The Serbs had the city of Mostar surrounded. Holed up in their compound, the teenage soldiers of the Croatian Defence Force – HOS for short – relieved the tedium of stalemate by smoking weed, using heroin and firing ammo into the air, or towards the distant hills hiding camouflaged Serbian snipers.
“Mostar’s streets were deserted, so we told our guide to find us some ‘boom boom’,” journalist Joe Cusack recalls. “A lot of the soldiers we’d met had had enough of mayhem and killing – they had a compassion about them – but those kids in HOS didn’t. They were like glue-sniffers with guns. The whole thing was on edge.”
Joe was witnessing the disintegration of Yugoslavia firsthand, alongside his childhood friend Graham Johnson, and their yearning for “boom boom” was about to be sated. Hearing the blood-curdling whine of an incoming Serbian shell, they hit the dirt.
Joe – then in his early twenties – remembers a cold sensation blooming in his chest, followed by a split-second vacuum as the shell hit a car and detonated maybe 40 metres away. His ears ringing from the blast, he looked over to Graham. A moment of understanding rippled between them as they burst spontaneously into nervous schoolboy giggles. They owed their survival to what they’d come to term “Factor X” – their pet name for fate, chance, serendipity.
Weeks earlier, “X” had also been the determining factor in Joe and Graham quitting their respective jobs in a care home and accountancy. Inspired by the classic counterculture novel The Dice Man, and with zero experience in journalism, they’d decided their Yugoslavian escapade on the roll of a die.
Armed with a pair of forged press cards, and telling their parents they were shipping out for a sesh in Ibiza, they embarked on a journey that would prove life-changing.
The Dice Man is 50 years old this year. Its author, George Cockroft – writing under the pseudonym Luke Rhinehart – didn’t quite make it to see in the half century, having passed away in November. But the dice philosophy described in his controversial, rite-of-passage satire still endures, inspires and – to some extent – terrorises to this day.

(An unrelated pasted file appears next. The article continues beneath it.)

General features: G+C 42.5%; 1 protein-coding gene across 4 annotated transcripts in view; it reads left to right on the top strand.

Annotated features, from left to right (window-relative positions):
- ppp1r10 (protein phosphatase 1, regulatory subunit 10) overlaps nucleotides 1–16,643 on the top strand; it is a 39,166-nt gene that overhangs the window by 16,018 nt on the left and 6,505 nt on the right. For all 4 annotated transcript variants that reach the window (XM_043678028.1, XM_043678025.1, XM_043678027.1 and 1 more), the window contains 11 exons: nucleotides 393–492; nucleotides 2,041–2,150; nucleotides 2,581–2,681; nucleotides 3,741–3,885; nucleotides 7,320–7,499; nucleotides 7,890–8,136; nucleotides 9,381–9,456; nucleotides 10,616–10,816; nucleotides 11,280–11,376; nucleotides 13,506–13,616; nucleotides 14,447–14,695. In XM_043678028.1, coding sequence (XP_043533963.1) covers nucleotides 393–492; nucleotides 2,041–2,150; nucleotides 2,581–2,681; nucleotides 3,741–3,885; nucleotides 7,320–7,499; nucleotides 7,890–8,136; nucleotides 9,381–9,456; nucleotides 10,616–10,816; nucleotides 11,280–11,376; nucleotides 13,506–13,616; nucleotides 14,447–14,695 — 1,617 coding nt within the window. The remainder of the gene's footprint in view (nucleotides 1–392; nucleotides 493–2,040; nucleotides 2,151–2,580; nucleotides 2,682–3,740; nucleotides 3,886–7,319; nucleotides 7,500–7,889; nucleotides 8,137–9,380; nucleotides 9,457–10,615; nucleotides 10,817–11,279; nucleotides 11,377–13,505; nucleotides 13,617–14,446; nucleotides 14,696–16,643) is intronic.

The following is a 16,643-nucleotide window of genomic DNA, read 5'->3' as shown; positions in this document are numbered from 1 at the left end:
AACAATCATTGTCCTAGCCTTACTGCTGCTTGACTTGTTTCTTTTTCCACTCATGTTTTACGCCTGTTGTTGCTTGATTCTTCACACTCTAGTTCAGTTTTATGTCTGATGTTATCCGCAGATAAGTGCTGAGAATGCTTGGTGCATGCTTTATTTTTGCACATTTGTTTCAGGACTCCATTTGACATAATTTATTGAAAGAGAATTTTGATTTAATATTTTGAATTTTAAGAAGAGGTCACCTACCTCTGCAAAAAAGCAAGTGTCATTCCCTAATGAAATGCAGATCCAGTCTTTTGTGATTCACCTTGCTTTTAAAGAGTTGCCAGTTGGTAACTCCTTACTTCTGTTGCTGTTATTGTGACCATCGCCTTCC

It tells the story – by turns blackly comic, repellent and nihilistic – of a bored Manhattan psychiatrist who surrenders daily decision-making to the roll of a die. He abandons his family. He tries to rape his neighbour’s wife. He assumes bizarre identities on pick-up adventures, and orchestrates a mass escape from a psychiatric hospital.
The book – published in 1971 – was a slow-burn success, eventually selling a reported 2 million copies in 25 countries worldwide. Honoured by Loaded magazine in 1999 as “the novel of the century”, it has left a lasting legacy of dice disciples across the globe.
“There’s something absolutely mystical about the dice,” says Joe, originally from Liverpool but now based in Manchester. “By rolling the dice, you’re tapping into something that’s already there, an undercurrent, like you’re pre-defined.”
Speaking from the other side of the world, in Perth, Australia, 42-year-old Retter tells me about his own dabbles with the devil’s bones, describing something almost identical to Joe’s mystical undercurrent.
“I used to use the dice as a way of trying to help the universe help me,” he says. “I’m an atheist – I don’t believe in God’s will and all that stuff – but I certainly feel there’s an energy in the world, and the dice helped me access some of that.”
As a self-confessed “highly functioning alcoholic”, Retter has used the dice to navigate a succession of booze-fuelled hi-jinks, and the allure of a little chaos has occasionally proved irresistible to the people in his orbit. He recalls how rolling for red wine or white in a bar one evening descended into a pub crawl with an entourage of 20. Another time, on a weekend trip to his home town, and with hours to spare before his flight back, Retter says his dice tinkering caught a woman’s eye.
“I told her, ‘I’m leaving in a few hours – do you want to come home with me, or shall I get your number?’ She said, ‘Let’s go!’ She’d bought into the randomness of it, and so we had this bizarre one-night stand. We had sex, and then I didn’t have time for a shower and just put everything in my bag and went to the airport. What I didn’t realise was that this girl had a boyfriend and it created all this turmoil – I had to avoid a whole group of people for quite some time after that.”
Retter gave up dicing a few years back. “I now have people who rely on me, and I don’t want to let them down,” he says. But the power of his two little cubes (“I didn’t do shitty dice. I had glam dice – polished metal”) has burrowed deep into his psyche.